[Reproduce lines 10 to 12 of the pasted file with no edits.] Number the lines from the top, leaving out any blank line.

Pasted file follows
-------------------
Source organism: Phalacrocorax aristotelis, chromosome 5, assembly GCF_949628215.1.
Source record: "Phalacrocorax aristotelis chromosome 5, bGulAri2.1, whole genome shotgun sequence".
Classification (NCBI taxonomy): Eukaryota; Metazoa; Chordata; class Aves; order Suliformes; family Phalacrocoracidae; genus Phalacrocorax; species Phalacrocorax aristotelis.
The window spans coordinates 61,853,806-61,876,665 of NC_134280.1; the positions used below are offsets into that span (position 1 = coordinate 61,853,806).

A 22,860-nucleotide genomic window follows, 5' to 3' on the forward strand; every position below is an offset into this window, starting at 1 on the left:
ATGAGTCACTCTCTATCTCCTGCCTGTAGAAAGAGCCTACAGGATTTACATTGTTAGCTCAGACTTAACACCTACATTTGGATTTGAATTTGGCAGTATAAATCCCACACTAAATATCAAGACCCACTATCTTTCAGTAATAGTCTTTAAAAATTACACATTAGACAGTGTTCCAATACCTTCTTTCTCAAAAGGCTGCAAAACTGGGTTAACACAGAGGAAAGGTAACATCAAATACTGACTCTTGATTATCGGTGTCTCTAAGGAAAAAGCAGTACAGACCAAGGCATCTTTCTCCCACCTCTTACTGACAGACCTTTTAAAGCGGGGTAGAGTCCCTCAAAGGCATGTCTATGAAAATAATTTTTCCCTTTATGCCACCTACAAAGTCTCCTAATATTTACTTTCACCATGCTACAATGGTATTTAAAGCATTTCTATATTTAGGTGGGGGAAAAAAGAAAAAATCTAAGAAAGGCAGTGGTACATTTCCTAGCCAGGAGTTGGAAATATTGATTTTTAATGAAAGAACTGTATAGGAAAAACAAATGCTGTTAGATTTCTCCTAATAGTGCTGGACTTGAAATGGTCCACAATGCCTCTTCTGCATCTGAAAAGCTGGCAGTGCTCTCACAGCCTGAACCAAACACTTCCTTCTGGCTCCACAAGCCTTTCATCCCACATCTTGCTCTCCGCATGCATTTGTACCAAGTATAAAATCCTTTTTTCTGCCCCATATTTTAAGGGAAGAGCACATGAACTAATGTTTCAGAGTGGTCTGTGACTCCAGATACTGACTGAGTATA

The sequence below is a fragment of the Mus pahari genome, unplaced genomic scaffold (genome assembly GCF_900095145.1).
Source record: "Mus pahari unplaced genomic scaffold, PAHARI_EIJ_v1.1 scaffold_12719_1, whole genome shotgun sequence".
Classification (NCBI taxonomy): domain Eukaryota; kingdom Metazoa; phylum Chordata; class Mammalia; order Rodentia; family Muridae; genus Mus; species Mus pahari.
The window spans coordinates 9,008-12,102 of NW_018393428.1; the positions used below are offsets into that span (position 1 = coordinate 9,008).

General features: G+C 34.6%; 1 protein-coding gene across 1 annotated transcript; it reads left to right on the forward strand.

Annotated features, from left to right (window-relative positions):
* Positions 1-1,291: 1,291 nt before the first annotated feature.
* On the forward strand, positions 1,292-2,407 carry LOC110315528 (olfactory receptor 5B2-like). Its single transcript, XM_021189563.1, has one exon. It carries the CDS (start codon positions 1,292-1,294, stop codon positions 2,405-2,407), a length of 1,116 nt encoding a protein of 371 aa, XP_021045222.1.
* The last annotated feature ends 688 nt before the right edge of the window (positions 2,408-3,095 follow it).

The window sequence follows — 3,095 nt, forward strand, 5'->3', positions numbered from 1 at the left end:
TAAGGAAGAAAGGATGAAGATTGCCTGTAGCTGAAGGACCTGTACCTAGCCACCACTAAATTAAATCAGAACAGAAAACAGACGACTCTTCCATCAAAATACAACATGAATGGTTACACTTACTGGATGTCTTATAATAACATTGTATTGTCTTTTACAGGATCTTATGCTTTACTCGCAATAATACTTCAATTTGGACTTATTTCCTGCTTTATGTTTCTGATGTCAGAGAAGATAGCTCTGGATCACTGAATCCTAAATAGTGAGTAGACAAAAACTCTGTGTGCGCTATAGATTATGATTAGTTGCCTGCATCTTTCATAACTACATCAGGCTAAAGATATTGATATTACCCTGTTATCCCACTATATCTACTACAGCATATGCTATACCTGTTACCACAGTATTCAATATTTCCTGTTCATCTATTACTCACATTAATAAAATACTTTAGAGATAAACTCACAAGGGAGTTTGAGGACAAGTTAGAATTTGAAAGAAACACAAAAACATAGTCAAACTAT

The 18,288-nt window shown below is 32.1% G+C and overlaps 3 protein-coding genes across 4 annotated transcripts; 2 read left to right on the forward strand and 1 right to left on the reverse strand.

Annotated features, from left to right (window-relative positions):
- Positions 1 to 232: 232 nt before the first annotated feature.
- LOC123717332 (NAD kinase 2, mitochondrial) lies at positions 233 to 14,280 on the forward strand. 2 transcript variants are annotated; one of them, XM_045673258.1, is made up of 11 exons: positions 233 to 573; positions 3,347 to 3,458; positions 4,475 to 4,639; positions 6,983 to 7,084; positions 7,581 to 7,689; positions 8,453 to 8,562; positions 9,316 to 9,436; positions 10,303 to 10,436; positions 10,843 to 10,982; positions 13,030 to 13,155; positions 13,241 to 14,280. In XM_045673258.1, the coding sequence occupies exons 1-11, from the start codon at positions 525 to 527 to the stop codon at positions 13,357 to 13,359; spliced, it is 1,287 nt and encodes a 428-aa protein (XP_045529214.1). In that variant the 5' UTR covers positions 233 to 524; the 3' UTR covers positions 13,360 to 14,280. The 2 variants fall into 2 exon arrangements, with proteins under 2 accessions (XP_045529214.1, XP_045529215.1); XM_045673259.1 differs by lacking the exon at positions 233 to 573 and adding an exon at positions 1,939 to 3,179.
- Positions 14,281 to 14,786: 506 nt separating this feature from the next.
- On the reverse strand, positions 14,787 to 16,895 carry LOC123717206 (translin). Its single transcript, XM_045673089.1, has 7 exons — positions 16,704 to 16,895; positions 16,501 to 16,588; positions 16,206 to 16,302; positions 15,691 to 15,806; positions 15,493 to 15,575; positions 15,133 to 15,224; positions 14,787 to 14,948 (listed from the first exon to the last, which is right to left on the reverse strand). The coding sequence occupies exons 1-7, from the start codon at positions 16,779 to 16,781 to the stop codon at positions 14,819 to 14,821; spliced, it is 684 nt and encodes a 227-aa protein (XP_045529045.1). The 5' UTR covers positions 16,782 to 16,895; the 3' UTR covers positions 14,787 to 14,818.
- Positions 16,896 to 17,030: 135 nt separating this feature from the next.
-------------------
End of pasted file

The window spans coordinates 9,008-12,102 of NW_018393428.1; the positions used below are offsets into that span (position 1 = coordinate 9,008).

General features: G+C 34.6%; 1 protein-coding gene across 1 annotated transcript; it reads left to right on the forward strand.

Annotated features, from left to right (window-relative positions):